spam smackdown?

It looks like someone's trying to make a point.

It has been more than a point. :slight_smile:


Murat Yuksel

The takeaway is:

1) NANOG doesn't seem to do simple inbound spam filtering :slight_smile:

-Jim P.

"It looks like someone's trying to make a point"

Must be an Outlook exploit affected several clients.

luckily, many of us saw almost none of this spam due to effective
inbound spam filtering on our accounts. which is awesome.

i did, however, manage to see lots of messages from people complaining
about the spam that they did receive. :slight_smile:


I love all the email about spam

In fairness to the Communications Committee (of which I have zero influence or power), a few points:

1) They apparently filtered it more than a day ago, we are just seeing the queue drain. Which is not surprising on a mailing list of > 10K email addresses.

2) Inbound spam filtering is VERY HARD on something like NANOG. How many people here post things like samples of spam? Imagine the backlash: “This is an operational list. How could you not expect operational content to include samples?!?!?! AAARRGGGGGHHHHHHHh HRHFLSHFBEAW% ^&*DKJHFSLkdjh@#%asltrifhuawlekhtfweq5r1r#@%!@#QWEGDAwsgfhqw!!!!111!!!!” (That is honestly what I expect of some posters here….)

3) Anyone who feels this is so frickin’ bad it is unbearable, and knows they could do SO MUCH BETTER themselves, should volunteer for the Communications Committee. Otherwise, everyone should thank the unpaid volunteers for their gracious and excellent work day after day, year after year. Or just STFU.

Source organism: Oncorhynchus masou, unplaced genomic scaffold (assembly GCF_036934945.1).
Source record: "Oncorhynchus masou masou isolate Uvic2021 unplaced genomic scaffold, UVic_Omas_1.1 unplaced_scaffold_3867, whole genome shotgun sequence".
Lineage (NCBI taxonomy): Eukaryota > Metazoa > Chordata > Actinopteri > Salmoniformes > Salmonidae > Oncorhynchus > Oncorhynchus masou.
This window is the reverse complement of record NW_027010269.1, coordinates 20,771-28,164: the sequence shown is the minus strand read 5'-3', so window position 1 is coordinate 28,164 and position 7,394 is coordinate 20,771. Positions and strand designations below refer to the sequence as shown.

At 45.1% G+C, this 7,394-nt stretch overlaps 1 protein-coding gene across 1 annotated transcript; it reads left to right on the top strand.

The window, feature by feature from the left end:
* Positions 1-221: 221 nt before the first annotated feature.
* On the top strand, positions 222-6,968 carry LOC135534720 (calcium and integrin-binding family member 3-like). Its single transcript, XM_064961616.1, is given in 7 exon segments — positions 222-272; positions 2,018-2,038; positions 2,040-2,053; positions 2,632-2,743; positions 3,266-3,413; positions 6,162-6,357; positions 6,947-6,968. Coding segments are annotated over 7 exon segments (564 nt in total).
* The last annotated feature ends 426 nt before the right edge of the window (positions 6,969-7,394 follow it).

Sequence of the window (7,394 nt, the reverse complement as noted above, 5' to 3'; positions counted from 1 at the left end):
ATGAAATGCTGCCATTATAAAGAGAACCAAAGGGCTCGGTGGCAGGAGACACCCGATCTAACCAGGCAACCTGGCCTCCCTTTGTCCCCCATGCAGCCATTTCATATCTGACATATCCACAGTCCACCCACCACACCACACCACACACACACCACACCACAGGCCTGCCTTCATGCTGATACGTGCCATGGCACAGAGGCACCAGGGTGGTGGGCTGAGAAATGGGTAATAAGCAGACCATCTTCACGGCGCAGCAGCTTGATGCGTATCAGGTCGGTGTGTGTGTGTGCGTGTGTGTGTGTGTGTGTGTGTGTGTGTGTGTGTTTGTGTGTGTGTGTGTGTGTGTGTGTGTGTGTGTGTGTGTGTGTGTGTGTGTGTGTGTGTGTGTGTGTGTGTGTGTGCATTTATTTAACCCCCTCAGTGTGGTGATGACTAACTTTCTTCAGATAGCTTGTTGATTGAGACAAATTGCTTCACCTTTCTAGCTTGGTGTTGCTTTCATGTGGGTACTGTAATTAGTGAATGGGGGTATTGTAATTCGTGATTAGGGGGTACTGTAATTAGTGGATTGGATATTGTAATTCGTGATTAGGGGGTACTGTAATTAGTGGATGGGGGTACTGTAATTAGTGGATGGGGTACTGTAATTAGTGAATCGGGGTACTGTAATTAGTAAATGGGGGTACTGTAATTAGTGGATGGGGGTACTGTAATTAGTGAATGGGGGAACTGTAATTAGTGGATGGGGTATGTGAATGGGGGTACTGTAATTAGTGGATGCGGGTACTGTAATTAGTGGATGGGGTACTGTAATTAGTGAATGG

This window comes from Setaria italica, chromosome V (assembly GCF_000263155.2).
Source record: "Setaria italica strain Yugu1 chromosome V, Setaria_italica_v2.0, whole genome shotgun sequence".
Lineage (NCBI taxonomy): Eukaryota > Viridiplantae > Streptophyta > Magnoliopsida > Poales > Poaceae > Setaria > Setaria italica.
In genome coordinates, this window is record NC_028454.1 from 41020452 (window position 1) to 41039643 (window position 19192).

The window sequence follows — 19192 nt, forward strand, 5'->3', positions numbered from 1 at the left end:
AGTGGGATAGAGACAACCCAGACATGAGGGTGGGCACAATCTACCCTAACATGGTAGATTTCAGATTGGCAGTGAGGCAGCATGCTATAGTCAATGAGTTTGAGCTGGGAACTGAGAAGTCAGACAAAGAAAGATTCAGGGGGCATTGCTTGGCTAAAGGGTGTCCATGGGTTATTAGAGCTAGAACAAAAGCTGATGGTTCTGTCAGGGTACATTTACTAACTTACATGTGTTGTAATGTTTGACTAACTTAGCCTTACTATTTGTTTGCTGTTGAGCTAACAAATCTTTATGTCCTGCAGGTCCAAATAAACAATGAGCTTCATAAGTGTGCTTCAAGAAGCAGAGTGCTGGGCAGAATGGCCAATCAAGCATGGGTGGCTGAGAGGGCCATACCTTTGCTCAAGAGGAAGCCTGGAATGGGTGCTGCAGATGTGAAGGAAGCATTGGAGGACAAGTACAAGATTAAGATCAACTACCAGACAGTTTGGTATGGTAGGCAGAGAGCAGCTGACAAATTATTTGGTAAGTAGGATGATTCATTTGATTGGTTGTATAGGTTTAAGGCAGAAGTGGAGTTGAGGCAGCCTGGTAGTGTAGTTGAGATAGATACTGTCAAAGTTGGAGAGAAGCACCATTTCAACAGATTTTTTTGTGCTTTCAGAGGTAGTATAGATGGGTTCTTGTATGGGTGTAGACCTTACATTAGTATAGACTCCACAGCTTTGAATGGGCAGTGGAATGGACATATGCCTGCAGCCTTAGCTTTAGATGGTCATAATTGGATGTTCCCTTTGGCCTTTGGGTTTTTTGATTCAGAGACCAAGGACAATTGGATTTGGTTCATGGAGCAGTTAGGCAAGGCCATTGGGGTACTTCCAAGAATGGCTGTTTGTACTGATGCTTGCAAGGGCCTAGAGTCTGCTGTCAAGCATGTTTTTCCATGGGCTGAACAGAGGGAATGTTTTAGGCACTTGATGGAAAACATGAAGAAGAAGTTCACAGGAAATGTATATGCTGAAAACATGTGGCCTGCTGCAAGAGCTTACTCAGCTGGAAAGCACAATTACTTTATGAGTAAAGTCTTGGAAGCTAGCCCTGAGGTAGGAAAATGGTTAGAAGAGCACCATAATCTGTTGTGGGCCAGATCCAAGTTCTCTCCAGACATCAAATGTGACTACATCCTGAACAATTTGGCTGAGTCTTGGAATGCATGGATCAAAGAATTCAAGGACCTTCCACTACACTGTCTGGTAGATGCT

For my part, I would just like to thank the CC members. I think they do a most amazing job, and deserve of humblest gratitude.

hear hear!

Thank you Communications Committee. What he said.

John Springer

Yes, yes, the volunteers are all wonderful people and can I get a
hip-hip-hooray. Nevertheless, before I "STFU" I would politely suggest
that volunteering to perform a function for which one is not prepared
to put in the needed effort is generally worse than not volunteering
at all. Volunteering blocks other would-be volunteers for the same
effort. Even if there are no other volunteers, it prevents the
function from being farmed out to a paid service with the appropriate
diligence and expertise.

I would urge the current volunteers to careful consider whether
they're willing and able to put in the exceptional effort and
commitment of time and availability needed to competently operate a
mailing list server on today's Internet. Failing to halt a spam flood
in a timely manner does not exhibit a reasonable level of commitment
to the task.

One simply can't walk away from a mail server for a couple of days any
more. Even volunteer efforts require the kind of monitoring and
on-call rotations we all use in our professional lives.

Bill Herrin